I don't think quotes would be effective here. There are too many points to make. I've asked before, but would you be able to open a new forum for these specific videos? It would seperate the discussion from the general topic of evolution and specify the videos on drdino.com.
Here is my response to your comments:
1. Eric presents a false dichotomy between belief in evolution and belief in creationism.
- See response to #9
2. Eric presents a false association of evolution science with atheism (the assertion that evolution science is necessarily atheistic/ and that one cannot believe that evolution could be part of God's work of creation).
- Your comment has two separate points. He was saying that the Evolutionists don't believe in God. They don't. They eliminate God from the process as is obvious in their explanations since they never mention God.
Don't you think that a hasty generalization? Just because scientists seek a natural explanation for the phenomena they observe doesn't mean they necessarily exclude God from the process.
The second part is his belief as a Christian. I agree with him on that.
3. Eric presents a false association of creationism with genuine Christianity. Creationism as we know it today is really a product of fundamentalist Protestant attempts to make their version of Christianity stand up to modern and post-modern criticism. It's really just as flawed as the fundamentalism that gave it birth, since it's built on the same shaky foundation of Protestant thought.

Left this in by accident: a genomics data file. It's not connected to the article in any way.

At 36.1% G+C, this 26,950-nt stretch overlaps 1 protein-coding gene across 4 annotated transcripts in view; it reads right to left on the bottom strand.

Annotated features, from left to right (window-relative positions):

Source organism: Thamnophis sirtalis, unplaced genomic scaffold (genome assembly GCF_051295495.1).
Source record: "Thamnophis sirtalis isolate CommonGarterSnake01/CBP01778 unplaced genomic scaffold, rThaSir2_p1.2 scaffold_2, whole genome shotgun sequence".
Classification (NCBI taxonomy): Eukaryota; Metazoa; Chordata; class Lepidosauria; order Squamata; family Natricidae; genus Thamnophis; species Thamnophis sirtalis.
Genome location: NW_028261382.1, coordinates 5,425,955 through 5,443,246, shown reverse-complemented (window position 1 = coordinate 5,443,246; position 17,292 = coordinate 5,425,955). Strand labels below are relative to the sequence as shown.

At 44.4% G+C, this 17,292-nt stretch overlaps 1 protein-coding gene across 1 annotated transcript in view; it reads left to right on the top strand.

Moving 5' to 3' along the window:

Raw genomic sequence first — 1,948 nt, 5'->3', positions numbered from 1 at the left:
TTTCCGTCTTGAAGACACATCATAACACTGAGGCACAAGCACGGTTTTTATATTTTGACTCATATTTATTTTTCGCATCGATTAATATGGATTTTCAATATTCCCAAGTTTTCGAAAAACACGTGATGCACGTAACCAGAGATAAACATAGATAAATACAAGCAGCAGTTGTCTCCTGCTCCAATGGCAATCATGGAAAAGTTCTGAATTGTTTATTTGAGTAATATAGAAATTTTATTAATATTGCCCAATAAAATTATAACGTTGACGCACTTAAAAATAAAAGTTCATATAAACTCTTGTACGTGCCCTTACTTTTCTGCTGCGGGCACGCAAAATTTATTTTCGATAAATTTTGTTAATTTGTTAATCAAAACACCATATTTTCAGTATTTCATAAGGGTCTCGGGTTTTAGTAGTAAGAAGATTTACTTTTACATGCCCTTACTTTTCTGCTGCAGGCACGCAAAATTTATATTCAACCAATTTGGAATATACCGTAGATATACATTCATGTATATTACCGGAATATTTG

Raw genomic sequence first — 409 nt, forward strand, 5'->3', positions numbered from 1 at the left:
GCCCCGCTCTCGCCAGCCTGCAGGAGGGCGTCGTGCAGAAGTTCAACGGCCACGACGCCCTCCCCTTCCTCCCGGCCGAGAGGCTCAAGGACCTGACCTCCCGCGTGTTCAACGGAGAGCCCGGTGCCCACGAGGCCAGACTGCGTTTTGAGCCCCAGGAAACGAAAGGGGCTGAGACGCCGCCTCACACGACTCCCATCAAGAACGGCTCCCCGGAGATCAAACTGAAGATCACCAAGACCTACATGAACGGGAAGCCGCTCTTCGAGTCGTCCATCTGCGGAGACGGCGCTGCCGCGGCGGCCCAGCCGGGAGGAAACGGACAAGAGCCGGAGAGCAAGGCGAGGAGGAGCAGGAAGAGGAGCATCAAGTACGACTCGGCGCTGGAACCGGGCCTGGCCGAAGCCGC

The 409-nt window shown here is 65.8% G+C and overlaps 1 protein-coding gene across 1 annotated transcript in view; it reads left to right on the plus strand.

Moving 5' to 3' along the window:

- This sounds like an Evolutionist comment. Their "version of Christianity" is that God created the world and that Jesus Christ is the Saviour of our souls and that He will come again. Protestant theology aside, are they wrong about this? What is Creationism as we know it from the past, then? You're really stretching this one.
I really don't think so, since much of the foundation for creationism is a Protestant belief in sola scriptura
. If the Scriptures alone are to be our authority for faith and doctrine, then the Scriptures are authoritative even when used as a science text. Creationism is also built on a very literalist interpretation of Scripture, a literalism that isn't universally accepted in the Orthodox Church.
4. If God did indeed create the world a mere 6000 years ago, wouldn't the fossil record be consistent with that time frame?
- Dr. Mary Schweitzer found soft tissue in a dinosaur bone in 1992. Google it and read the articles. The scientists are dumb-founded. The evolutionist ones, anyway. They can't explain it. Now, they are saying that they need to re-assess their views on fossilization. It's a big problem in their theory.
But how does that disprove evolution? Just because a theory has holes in it based on our limited knowledge of what we observe doesn't mean the theory is bunk. It just means that there are some things we don't know.
5. False limitation of science to what we can "see, test, and demonstrate". In its essence, science is really a systematic knowledge of the physical or material world gained through observation and experimentation (from dictionary.com), and theory is basically the attempt to explain what we can observe. What is there in this definition of science that forbids us from observing the historical record the physical world has given us and attempting to offer explanations for what we see in this historical record? Why is this not science, simply because we can't repeat it in a lab?